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Large-scale prediction of disulphide bridges using kernel methods, two-dimensional recursive neural networks, and weighted graph matching

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Cheng, J., Saigo, H., & Baldi, P. (2006). Large-scale prediction of disulphide bridges using kernel methods, two-dimensional recursive neural networks, and weighted graph matching. Proteins: Structure, Function, and Bioinformatics, 62(3), 617-629. doi:10.1002/prot.20787.

Cite as: http://hdl.handle.net/11858/00-001M-0000-0013-D2DF-4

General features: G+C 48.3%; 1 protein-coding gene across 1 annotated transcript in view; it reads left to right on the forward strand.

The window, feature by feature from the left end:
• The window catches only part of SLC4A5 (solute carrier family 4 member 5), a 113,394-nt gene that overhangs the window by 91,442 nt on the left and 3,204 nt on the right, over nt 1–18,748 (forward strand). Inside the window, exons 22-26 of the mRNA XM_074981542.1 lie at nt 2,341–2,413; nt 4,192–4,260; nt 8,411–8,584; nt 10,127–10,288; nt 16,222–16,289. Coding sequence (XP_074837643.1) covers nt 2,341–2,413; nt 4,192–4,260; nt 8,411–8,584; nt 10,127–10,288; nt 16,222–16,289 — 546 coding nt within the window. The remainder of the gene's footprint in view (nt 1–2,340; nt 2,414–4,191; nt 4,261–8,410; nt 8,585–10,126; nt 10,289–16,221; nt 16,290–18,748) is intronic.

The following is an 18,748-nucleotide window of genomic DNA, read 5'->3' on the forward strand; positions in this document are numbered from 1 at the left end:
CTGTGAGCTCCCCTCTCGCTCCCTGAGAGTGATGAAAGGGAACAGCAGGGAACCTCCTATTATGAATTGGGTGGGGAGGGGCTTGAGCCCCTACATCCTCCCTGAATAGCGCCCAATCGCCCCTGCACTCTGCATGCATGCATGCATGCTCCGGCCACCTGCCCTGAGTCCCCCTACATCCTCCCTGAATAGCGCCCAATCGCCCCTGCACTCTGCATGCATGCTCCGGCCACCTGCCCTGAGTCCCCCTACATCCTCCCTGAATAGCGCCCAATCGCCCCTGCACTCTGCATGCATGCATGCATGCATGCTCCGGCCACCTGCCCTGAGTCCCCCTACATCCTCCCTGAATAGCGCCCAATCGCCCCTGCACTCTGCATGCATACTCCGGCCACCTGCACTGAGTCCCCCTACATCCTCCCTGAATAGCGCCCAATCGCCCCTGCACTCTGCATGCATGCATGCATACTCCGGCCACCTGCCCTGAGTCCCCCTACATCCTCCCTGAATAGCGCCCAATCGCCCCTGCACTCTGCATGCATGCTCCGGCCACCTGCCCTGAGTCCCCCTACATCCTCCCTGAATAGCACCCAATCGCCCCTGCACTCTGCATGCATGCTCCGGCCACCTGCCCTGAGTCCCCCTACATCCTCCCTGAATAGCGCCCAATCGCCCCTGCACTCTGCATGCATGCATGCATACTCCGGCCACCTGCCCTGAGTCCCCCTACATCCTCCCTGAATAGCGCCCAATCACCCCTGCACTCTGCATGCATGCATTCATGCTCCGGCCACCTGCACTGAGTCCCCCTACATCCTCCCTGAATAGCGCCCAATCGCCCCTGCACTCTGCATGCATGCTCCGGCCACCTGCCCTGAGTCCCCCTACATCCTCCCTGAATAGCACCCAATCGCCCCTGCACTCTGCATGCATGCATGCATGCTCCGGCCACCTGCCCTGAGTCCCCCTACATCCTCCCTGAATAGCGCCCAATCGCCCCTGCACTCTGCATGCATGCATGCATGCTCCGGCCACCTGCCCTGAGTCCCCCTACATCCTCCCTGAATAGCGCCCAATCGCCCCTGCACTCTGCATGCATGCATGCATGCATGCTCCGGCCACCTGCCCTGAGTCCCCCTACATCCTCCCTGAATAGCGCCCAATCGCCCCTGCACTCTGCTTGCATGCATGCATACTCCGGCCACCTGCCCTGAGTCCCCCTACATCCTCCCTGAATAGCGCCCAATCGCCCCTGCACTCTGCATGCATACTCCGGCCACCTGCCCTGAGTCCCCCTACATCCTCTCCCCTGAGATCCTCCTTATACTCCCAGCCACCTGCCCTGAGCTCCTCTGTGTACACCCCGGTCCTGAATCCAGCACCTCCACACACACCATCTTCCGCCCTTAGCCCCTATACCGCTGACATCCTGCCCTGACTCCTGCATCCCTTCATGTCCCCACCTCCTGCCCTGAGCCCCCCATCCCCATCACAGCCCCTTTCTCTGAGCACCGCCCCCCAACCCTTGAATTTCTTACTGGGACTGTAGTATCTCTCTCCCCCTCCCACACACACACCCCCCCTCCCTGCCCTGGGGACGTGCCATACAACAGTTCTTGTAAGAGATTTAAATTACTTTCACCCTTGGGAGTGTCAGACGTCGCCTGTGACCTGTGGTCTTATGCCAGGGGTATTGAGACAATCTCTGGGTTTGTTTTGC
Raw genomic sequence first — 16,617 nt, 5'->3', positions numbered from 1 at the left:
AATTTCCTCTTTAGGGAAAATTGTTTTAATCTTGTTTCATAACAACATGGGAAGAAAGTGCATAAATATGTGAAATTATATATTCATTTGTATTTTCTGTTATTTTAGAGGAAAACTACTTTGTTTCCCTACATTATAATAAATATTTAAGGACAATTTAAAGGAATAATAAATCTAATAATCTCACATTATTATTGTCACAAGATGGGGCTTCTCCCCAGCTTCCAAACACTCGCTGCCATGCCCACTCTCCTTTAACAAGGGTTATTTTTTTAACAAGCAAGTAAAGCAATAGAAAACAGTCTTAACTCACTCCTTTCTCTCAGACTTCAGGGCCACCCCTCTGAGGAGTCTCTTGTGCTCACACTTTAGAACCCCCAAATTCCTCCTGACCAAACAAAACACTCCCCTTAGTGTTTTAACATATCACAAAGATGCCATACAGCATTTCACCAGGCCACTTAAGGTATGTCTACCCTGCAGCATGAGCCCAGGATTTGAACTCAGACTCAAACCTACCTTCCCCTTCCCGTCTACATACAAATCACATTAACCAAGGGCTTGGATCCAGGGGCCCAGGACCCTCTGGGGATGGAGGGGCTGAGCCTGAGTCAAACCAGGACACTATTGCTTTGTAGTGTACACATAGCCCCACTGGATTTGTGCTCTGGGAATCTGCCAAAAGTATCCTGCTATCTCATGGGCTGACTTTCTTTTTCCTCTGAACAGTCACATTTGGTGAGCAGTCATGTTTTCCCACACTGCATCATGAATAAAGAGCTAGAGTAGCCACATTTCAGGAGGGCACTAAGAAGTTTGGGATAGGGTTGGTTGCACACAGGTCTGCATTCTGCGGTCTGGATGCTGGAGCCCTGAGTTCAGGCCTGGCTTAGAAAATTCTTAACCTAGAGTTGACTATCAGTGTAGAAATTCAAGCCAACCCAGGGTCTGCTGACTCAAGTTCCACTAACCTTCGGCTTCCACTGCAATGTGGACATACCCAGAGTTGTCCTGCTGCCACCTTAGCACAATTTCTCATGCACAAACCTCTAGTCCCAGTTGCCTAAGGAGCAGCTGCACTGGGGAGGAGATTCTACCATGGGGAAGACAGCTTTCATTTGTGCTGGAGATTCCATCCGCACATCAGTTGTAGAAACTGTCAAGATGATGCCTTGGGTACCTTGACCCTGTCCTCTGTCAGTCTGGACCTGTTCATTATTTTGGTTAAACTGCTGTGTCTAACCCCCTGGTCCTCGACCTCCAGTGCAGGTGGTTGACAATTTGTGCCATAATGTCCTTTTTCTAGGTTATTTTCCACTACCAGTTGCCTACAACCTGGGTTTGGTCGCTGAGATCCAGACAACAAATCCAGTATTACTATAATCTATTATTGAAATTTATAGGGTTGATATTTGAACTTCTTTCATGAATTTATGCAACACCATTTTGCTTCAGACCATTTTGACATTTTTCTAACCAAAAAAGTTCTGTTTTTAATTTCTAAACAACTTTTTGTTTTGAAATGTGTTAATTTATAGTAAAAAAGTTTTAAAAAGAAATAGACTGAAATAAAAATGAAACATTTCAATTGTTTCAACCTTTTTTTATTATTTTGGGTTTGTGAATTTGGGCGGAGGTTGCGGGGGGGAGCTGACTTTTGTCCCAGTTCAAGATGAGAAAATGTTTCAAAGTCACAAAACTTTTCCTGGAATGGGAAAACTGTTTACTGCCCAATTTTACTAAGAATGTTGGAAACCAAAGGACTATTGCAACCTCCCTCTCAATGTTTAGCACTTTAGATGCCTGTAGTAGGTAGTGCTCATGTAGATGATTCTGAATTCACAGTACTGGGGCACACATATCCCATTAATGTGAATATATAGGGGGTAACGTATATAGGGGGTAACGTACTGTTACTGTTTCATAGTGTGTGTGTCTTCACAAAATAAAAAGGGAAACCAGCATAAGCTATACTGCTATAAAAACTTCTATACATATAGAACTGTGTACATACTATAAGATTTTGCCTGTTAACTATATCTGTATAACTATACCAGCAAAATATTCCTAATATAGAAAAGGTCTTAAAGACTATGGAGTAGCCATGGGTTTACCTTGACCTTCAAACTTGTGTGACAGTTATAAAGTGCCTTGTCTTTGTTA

The formation of disulphide bridges between cysteines plays an important role in protein folding, structure, function, and evolution. Here, we develop new methods for predicting disulphide bridges in proteins. We first build a large curated data set of proteins containing disulphide bridges to extract relevant statistics. We then use kernel methods to predict whether a given protein chain contains intrachain disulphide bridges or not, and recursive neural networks to predict the bonding probabilities of each pair of cysteines in the chain. These probabilities in turn lead to an accurate estimation of the total number of disulphide bridges and to a weighted graph matching problem that can be addressed efficiently to infer the global disulphide bridge connectivity pattern. This approach can be applied both in situations where the bonded state of each cysteine is known, or in ab initio mode where the state is unknown. Furthermore, it can easily cope with chains containing an arbitrary number of disulphide bridges, overcoming one of the major limitations of previous approaches. It can classify individual cysteine residues as bonded or nonbonded with 87% specificity and 89% sensitivity. The estimate for the total number of bridges in each chain is correct 71% of the times, and within one from the true value over 94% of the times. The prediction of the overall disulphide connectivity pattern is exact in about 51% of the chains. In addition to using profiles in the input to leverage evolutionary information, including true (but not predicted) secondary structure and solvent accessibility information yields small but noticeable improvements. Finally, once the system is trained, predictions can be computed rapidly on a proteomic or protein‐engineering scale. The disulphide bridge prediction server (DIpro), software, and datasets are available through www.igb.uci.edu/servers/psss.html.